When you analyze a business process, it helps to visualize its elements in a diagram. Learn how to create process flow diagrams that will cover many of the processes in your business.
- [Instructor] When you analyze a business process, it helps to visualize its elements in a diagram. In this movie I will show you how to create process flow diagrams that will cover many of the processes in your business. As my sample file, I will use the process flow diagram workbook. You can find that in the chapter one folder of the exercise files collection. The canonical example for a process flow diagram, at least as used in today's business classes, is the coffee shop, or a sandwich shop.
You have customers come in and they place their order and they are served in various ways throughout their visit. Then they take their order and they leave. If you want to diagram that type of process, you can use the elements I have displayed here in this workbook. In a process flow diagram, any station where work is done is depicted as a square. And you can see that here in the legend of items. Any place there's inventory, and in the increasingly impersonal world of business, yes, that can include customers who are waiting, that area is depicted as a triangle.
So here we have customers, here we have them waiting, and so on. You can depict movement throughout the process by using arrows to indicate how individuals or units are moving between stations. So you see here that the customers enter, they go to the counter, place their order, they wait, and then they pick up their order. And again, this is a very simple diagram. I created these shapes by going to the insert tab of the ribbon.
And then in the illustrations group, clicking the shapes button. And then under recently used shapes, I clicked the rectangle and I was able to draw from there. So if I want to draw a rectangle I can do that just by dragging with my mouse. If you want to keep the sides equal, that is to draw a square, you can hold down the shift key. And when you do, Excel will draw a square for you so you don't have to worry about being too precise.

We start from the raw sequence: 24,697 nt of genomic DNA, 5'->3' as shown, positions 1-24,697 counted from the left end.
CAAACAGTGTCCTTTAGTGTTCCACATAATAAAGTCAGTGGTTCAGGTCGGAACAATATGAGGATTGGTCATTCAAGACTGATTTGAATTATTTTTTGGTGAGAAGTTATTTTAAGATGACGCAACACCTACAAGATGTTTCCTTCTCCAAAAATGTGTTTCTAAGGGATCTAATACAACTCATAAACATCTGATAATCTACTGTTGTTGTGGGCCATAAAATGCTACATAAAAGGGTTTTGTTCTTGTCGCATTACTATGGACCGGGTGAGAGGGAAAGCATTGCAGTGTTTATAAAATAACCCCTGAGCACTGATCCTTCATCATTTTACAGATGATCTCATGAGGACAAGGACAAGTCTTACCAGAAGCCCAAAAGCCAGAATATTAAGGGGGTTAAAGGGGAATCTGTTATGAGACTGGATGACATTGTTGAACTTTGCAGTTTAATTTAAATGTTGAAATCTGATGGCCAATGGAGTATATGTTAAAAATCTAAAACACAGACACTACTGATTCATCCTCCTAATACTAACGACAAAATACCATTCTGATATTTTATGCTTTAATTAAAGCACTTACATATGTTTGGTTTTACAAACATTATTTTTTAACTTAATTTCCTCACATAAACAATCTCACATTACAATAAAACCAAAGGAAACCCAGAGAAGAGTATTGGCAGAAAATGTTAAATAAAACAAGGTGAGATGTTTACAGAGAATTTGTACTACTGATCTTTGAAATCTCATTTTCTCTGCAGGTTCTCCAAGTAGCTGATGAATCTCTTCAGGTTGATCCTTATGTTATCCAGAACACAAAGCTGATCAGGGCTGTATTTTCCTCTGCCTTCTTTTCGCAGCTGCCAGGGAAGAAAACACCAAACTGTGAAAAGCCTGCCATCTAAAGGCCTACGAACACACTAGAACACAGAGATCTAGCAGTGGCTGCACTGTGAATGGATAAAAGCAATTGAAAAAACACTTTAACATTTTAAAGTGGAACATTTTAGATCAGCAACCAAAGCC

After you release the left mouse button you will see the drawing tools format contextual tab of the ribbon. And from here you can change the fill, the outline, or the effects of your shape. Or you can select a style from the existing style gallery, which is here. You can see the entire gallery by clicking the more button at the bottom right corner. And you can select a style. I prefer simple diagrams so I use the theme style at the far left, which has a black outline and black text.
So you can see that I have that there. I can also type within the shape just by selecting it and then, for example, typing work. Although you can see that the text doesn't necessarily fit so I might want to select the edge or the border of the shape to select the entire thing, go back to home, and decrease the size of the text until it all fits. And you can also middle align and center align.
In most cases, though, the shapes will be small enough that you can't put any meaningful information in them. And in that case, you should go below your labels and type the information there. So for example you could have a maximum of 10 customers waiting at one time. You probably also noticed that I have the grid lines for the worksheet turned off. I did that by going to the view tab of the ribbon and in the show group, clearing the grid lines checkbox.
So if I check grid lines, they come back and it's not too distracting. But if you want to turn them off, just uncheck the box and you'll have the entire worksheet to work with. Because most folks will put their text into Excel worksheet cells, you might consider using another tool for creating your process flow diagrams. You could draw them freehand on a piece of paper or you could use another program such as PowerPoint, which is very popular for this type of application as well.
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- Drawing process flow diagrams
- Calculating process capacity
- Identifying bottlenecks
- Determining cycle time and idle time
- Calculating labor
- Calculating utilization
- Analyzing batch processes
- Calculating optimal order quantities